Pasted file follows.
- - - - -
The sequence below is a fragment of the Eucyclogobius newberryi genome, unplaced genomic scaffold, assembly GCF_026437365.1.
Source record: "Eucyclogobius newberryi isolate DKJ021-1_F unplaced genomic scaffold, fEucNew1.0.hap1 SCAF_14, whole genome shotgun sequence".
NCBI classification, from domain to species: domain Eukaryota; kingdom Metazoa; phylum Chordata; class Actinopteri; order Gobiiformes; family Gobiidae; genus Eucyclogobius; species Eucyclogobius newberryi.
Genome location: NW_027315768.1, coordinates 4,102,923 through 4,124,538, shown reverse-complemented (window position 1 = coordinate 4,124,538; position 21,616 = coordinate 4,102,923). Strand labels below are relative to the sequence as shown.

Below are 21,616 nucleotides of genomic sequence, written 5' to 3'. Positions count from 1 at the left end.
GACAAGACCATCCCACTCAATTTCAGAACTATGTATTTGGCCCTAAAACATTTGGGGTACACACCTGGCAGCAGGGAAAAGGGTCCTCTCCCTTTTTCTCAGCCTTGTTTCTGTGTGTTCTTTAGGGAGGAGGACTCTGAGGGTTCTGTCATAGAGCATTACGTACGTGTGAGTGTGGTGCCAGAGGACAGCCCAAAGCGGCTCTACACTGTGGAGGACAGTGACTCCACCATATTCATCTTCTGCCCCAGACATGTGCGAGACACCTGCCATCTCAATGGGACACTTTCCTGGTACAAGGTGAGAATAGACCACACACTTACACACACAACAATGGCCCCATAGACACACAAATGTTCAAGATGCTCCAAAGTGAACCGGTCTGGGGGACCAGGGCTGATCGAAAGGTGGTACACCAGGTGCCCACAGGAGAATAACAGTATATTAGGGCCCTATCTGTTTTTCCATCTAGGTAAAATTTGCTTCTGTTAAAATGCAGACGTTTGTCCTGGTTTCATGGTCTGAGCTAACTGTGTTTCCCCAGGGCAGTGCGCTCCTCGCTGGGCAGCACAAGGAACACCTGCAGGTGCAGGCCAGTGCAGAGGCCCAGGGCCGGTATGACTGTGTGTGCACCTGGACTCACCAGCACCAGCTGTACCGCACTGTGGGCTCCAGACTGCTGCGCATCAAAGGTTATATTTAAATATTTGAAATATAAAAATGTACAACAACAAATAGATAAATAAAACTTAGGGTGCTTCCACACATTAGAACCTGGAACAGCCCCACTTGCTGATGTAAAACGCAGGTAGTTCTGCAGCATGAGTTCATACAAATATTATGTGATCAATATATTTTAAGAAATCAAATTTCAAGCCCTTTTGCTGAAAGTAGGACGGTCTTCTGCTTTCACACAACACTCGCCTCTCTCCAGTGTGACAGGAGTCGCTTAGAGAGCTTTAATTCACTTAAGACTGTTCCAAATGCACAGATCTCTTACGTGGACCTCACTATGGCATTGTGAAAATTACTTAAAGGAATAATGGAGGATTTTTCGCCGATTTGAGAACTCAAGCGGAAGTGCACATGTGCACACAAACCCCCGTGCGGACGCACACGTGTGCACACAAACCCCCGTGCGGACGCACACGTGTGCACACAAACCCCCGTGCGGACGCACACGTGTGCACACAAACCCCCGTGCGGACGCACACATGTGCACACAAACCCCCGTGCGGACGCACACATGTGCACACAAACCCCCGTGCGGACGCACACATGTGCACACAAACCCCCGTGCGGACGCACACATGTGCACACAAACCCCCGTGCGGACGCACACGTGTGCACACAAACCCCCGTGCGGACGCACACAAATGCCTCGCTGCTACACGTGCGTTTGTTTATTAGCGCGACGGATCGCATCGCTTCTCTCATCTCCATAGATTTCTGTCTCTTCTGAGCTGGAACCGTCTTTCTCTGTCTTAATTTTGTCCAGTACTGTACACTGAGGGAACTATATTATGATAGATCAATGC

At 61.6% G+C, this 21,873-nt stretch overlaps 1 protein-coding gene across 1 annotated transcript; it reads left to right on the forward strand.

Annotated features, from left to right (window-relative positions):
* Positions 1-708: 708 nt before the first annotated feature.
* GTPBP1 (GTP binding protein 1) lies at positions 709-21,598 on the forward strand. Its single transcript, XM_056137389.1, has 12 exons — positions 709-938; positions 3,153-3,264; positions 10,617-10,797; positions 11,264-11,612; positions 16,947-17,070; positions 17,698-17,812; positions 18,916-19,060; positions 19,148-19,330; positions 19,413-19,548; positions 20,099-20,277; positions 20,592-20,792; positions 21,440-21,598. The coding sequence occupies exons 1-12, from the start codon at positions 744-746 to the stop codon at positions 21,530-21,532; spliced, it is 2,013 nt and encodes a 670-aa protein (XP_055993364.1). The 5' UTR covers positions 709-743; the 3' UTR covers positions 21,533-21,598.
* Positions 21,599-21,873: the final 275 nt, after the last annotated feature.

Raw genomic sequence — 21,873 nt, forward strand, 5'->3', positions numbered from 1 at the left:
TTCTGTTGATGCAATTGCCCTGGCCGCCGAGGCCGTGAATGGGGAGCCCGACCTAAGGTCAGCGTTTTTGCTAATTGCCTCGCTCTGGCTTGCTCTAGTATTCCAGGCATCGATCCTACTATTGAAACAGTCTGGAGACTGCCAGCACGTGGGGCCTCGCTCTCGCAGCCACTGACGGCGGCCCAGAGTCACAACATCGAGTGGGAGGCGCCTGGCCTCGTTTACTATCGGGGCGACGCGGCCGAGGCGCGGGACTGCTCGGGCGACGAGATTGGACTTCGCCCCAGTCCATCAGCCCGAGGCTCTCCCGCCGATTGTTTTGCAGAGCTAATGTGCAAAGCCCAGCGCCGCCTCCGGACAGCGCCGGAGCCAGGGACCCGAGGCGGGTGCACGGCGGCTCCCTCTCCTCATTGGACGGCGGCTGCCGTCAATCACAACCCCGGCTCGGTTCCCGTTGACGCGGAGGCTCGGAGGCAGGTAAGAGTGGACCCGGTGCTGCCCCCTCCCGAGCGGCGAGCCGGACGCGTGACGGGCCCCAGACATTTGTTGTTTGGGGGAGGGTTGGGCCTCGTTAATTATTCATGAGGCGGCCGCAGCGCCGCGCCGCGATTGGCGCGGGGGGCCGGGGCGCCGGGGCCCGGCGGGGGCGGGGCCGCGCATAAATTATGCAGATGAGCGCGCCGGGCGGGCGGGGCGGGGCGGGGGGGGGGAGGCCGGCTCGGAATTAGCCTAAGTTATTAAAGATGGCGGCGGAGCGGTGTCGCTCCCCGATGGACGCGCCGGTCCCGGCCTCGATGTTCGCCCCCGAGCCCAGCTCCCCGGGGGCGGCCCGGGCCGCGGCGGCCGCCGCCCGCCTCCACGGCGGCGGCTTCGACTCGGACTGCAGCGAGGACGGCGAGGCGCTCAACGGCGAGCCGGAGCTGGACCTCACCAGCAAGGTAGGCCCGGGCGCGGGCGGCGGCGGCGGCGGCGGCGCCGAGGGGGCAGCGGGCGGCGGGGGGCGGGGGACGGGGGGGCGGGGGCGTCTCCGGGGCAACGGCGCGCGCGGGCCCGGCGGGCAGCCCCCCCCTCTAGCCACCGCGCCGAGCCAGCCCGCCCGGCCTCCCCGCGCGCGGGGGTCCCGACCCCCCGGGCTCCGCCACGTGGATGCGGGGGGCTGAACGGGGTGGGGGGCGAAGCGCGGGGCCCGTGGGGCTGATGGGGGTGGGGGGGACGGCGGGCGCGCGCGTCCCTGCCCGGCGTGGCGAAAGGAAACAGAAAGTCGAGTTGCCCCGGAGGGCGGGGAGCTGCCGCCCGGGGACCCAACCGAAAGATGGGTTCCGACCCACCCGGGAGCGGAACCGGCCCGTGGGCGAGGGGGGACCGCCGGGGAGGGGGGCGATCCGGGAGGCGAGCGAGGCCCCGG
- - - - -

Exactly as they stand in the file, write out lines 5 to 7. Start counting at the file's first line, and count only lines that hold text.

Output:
Below are 21,616 nucleotides of genomic sequence, written 5' to 3'. Positions count from 1 at the left end.
GACAAGACCATCCCACTCAATTTCAGAACTATGTATTTGGCCCTAAAACATTTGGGGTACACACCTGGCAGCAGGGAAAAGGGTCCTCTCCCTTTTTCTCAGCCTTGTTTCTGTGTGTTCTTTAGGGAGGAGGACTCTGAGGGTTCTGTCATAGAGCATTACGTACGTGTGAGTGTGGTGCCAGAGGACAGCCCAAAGCGGCTCTACACTGTGGAGGACAGTGACTCCACCATATTCATCTTCTGCCCCAGACATGTGCGAGACACCTGCCATCTCAATGGGACACTTTCCTGGTACAAGGTGAGAATAGACCACACACTTACACACACAACAATGGCCCCATAGACACACAAATGTTCAAGATGCTCCAAAGTGAACCGGTCTGGGGGACCAGGGCTGATCGAAAGGTGGTACACCAGGTGCCCACAGGAGAATAACAGTATATTAGGGCCCTATCTGTTTTTCCATCTAGGTAAAATTTGCTTCTGTTAAAATGCAGACGTTTGTCCTGGTTTCATGGTCTGAGCTAACTGTGTTTCCCCAGGGCAGTGCGCTCCTCGCTGGGCAGCACAAGGAACACCTGCAGGTGCAGGCCAGTGCAGAGGCCCAGGGCCGGTATGACTGTGTGTGCACCTGGACTCACCAGCACCAGCTGTACCGCACTGTGGGCTCCAGACTGCTGCGCATCAAAGGTTATATTTAAATATTTGAAATATAAAAATGTACAACAACAAATAGATAAATAAAACTTAGGGTGCTTCCACACATTAGAACCTGGAACAGCCCCACTTGCTGATGTAAAACGCAGGTAGTTCTGCAGCATGAGTTCATACAAATATTATGTGATCAATATATTTTAAGAAATCAAATTTCAAGCCCTTTTGCTGAAAGTAGGACGGTCTTCTGCTTTCACACAACACTCGCCTCTCTCCAGTGTGACAGGAGTCGCTTAGAGAGCTTTAATTCACTTAAGACTGTTCCAAATGCACAGATCTCTTACGTGGACCTCACTATGGCATTGTGAAAATTACTTAAAGGAATAATGGAGGATTTTTCGCCGATTTGAGAACTCAAGCGGAAGTGCACATGTGCACACAAACCCCCGTGCGGACGCACACGTGTGCACACAAACCCCCGTGCGGACGCACACGTGTGCACACAAACCCCCGTGCGGACGCACACGTGTGCACACAAACCCCCGTGCGGACGCACACATGTGCACACAAACCCCCGTGCGGACGCACACATGTGCACACAAACCCCCGTGCGGACGCACACATGTGCACACAAACCCCCGTGCGGACGCACACATGTGCACACAAACCCCCGTGCGGACGCACACGTGTGCACACAAACCCCCGTGCGGACGCACACAAATGCCTCGCTGCTACACGTGCGTTTGTTTATTAGCGCGACGGATCGCATCGCTTCTCTCATCTCCATAGATTTCTGTCTCTTCTGAGCTGGAACCGTCTTTCTCTGTCTTAATTTTGTCCAGTACTGTACACTGAGGGAACTATATTATGATAGATCAATGC

At 61.6% G+C, this 21,873-nt stretch overlaps 1 protein-coding gene across 1 annotated transcript; it reads left to right on the forward strand.